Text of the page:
04 Nov Spousal Benefits – Social Security
For those who are unaware of or do not know, you can actually be eligible for spousal benefits when your spouse files for their retirement benefits. This will be dependent on the amount of income/earnings your spouse had made during their work. Spousal benefits are another social security “secret” most people do not know about and are not taking advantage of. These benefits are also available for those both married and divorced.
For those divorced, if you are no longer married and the past marriage lasted at least 10 years you are in fact able to receive spousal benefits from your previous spouse. Both spouses must also be at least 62 years of age. That being said, you do have to still be single and can not be remarried to receive such benefits. If your ex spouse has happened to remarry, do not worry you can still be eligible.
If eligible, you will then be receiving a monthly benefit that is given based on the record of your ex spouse. This can be up to 50% of your spouse’s benefits as long as they have reached their full retirement age. This will vary depending on their birthdate.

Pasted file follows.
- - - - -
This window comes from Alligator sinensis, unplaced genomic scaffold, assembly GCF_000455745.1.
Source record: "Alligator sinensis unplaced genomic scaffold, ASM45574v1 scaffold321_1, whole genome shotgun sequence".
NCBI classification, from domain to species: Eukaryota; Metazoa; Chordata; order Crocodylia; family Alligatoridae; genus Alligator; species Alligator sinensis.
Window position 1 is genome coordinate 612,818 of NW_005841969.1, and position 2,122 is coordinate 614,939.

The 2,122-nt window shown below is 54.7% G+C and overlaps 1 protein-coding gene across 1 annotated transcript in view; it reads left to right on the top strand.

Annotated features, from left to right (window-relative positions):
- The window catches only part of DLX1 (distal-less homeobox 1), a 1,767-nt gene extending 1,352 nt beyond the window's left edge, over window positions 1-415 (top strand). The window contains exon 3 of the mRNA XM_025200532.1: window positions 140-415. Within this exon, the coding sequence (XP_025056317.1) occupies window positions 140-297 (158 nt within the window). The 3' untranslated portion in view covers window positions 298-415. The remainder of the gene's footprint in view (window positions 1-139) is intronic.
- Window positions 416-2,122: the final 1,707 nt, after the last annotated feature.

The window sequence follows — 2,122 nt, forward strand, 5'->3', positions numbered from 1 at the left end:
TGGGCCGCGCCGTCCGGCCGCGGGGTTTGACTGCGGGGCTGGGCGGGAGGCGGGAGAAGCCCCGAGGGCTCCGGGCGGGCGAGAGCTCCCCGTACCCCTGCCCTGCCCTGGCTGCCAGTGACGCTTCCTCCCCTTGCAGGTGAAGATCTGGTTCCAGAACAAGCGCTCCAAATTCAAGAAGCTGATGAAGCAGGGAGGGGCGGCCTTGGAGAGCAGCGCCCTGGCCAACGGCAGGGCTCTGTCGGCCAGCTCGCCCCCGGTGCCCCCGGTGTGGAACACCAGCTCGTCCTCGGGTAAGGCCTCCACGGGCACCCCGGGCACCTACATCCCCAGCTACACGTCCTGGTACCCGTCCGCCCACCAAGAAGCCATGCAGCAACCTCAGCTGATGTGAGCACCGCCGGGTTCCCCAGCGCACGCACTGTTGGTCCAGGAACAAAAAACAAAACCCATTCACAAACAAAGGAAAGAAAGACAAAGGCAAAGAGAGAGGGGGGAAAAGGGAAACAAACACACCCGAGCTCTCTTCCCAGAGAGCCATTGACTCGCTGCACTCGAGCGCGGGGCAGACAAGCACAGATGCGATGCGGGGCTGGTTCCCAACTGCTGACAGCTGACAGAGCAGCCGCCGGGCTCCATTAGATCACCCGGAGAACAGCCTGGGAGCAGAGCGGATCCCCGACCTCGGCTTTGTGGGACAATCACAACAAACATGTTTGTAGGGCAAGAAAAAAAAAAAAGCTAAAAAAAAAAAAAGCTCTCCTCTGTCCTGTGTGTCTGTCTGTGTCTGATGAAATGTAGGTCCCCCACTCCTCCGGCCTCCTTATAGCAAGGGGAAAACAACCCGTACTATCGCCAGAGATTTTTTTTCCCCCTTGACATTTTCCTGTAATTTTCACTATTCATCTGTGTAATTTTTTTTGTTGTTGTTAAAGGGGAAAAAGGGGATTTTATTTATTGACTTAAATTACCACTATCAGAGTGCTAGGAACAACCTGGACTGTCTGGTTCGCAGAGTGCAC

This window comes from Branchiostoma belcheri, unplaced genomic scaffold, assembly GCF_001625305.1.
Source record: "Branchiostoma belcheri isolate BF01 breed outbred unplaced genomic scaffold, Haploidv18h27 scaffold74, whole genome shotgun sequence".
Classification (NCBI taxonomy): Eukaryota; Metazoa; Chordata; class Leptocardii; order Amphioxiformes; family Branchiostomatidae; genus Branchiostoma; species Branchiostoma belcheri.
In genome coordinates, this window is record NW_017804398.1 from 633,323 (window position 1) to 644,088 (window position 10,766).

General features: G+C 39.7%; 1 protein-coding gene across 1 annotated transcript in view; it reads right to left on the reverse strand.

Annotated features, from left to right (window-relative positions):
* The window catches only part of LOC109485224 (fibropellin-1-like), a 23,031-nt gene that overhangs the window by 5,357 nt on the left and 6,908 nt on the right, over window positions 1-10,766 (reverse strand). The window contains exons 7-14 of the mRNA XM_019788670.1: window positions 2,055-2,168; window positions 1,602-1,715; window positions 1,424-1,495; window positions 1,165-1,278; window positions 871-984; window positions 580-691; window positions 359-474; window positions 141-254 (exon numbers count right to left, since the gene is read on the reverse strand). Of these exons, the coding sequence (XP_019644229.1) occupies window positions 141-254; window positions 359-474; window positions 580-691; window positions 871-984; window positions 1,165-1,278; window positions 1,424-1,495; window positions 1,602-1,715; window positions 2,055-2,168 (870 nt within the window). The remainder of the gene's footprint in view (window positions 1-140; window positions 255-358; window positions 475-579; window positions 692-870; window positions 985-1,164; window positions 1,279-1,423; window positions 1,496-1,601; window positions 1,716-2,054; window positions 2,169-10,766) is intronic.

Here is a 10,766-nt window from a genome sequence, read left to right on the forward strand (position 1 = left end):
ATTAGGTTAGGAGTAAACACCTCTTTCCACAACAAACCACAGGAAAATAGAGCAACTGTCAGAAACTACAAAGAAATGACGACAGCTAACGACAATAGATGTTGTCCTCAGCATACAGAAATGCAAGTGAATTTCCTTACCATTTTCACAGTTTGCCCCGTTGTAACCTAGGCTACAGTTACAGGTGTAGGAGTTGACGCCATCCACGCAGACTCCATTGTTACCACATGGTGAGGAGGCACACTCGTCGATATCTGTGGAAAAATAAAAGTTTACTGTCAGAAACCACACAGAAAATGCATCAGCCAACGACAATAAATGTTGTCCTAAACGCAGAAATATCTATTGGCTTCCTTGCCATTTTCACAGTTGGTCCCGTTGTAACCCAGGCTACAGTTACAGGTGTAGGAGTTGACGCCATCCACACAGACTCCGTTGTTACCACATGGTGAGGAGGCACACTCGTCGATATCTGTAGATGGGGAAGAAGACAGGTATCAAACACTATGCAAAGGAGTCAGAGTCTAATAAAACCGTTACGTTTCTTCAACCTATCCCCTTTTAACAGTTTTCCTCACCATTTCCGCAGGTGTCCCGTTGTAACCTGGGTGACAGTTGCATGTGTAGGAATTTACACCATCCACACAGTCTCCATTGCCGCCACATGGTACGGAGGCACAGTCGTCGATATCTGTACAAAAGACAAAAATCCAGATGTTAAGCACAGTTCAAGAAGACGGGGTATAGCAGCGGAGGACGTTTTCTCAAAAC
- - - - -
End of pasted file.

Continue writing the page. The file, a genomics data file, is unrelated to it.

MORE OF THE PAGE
The full retirement age is 67 for those born in the year 1960 or later and for those born prior to 1960, their FRA is between 66 years old and 66 years and some months, depending on their actual birth date it can vary. You can also use a Full Retirement Age calculator to find your FRA if you wish to. These can be found online and are very simple to use.
An important note to keep in mind is how your benefits can be affected significantly if you have not yet reached your FRA and decided to collect these benefits. This is significant because it can be permanent. This can be avoided however if you have a child that meets the requirements.
For those who lose their spouse, survivor benefits are available. The age in which you can file for this benefit the earliest is 60 years old. This benefit is also available for those who have been divorced and their ex-spouse has passed away.
For eligibility, 10 years is the minimum for the marriage to have lasted to qualify. Having a child that meets the criteria can also qualify you as well. You can however receive either your payment or your spouse’s payment from Social Security. The SSA will not allow you to receive both combined. Only one is allowed.